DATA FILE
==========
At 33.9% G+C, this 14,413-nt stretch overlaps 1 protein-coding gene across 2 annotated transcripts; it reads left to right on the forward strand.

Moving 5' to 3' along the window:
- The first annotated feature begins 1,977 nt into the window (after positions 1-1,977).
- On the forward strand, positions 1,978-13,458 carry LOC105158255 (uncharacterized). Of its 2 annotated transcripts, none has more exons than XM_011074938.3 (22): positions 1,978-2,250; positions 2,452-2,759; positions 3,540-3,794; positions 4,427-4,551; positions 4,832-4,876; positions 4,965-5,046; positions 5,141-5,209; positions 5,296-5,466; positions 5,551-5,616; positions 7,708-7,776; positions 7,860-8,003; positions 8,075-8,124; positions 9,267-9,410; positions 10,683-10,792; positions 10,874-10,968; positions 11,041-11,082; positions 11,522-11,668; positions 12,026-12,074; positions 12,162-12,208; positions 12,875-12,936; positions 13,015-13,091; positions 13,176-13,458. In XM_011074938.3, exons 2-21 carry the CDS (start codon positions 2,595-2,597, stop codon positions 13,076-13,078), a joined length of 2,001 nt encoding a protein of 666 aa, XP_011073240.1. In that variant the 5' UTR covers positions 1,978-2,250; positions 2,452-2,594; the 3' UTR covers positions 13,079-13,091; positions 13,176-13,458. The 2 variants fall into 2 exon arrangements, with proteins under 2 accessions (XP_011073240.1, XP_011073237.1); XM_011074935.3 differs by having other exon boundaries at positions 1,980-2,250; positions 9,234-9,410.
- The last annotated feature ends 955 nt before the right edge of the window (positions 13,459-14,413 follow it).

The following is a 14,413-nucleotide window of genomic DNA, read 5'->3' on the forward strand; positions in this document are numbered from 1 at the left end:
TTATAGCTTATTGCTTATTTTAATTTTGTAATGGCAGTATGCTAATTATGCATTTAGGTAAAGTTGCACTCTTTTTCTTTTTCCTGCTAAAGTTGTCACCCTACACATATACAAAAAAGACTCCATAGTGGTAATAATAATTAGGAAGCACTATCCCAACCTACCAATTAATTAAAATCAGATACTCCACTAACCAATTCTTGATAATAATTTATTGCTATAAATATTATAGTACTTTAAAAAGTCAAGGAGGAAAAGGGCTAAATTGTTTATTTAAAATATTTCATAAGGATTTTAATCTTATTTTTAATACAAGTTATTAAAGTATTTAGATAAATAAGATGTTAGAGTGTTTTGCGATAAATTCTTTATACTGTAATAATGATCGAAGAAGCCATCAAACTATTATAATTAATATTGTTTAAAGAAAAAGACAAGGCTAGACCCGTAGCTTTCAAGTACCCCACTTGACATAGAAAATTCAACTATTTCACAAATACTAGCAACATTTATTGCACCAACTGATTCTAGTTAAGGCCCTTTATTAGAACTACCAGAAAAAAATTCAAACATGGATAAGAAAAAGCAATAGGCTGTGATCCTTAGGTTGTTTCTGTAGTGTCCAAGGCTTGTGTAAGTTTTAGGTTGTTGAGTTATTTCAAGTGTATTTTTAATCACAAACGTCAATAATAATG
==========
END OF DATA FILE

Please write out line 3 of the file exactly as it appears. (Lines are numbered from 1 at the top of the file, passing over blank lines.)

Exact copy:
- The first annotated feature begins 1,977 nt into the window (after positions 1-1,977).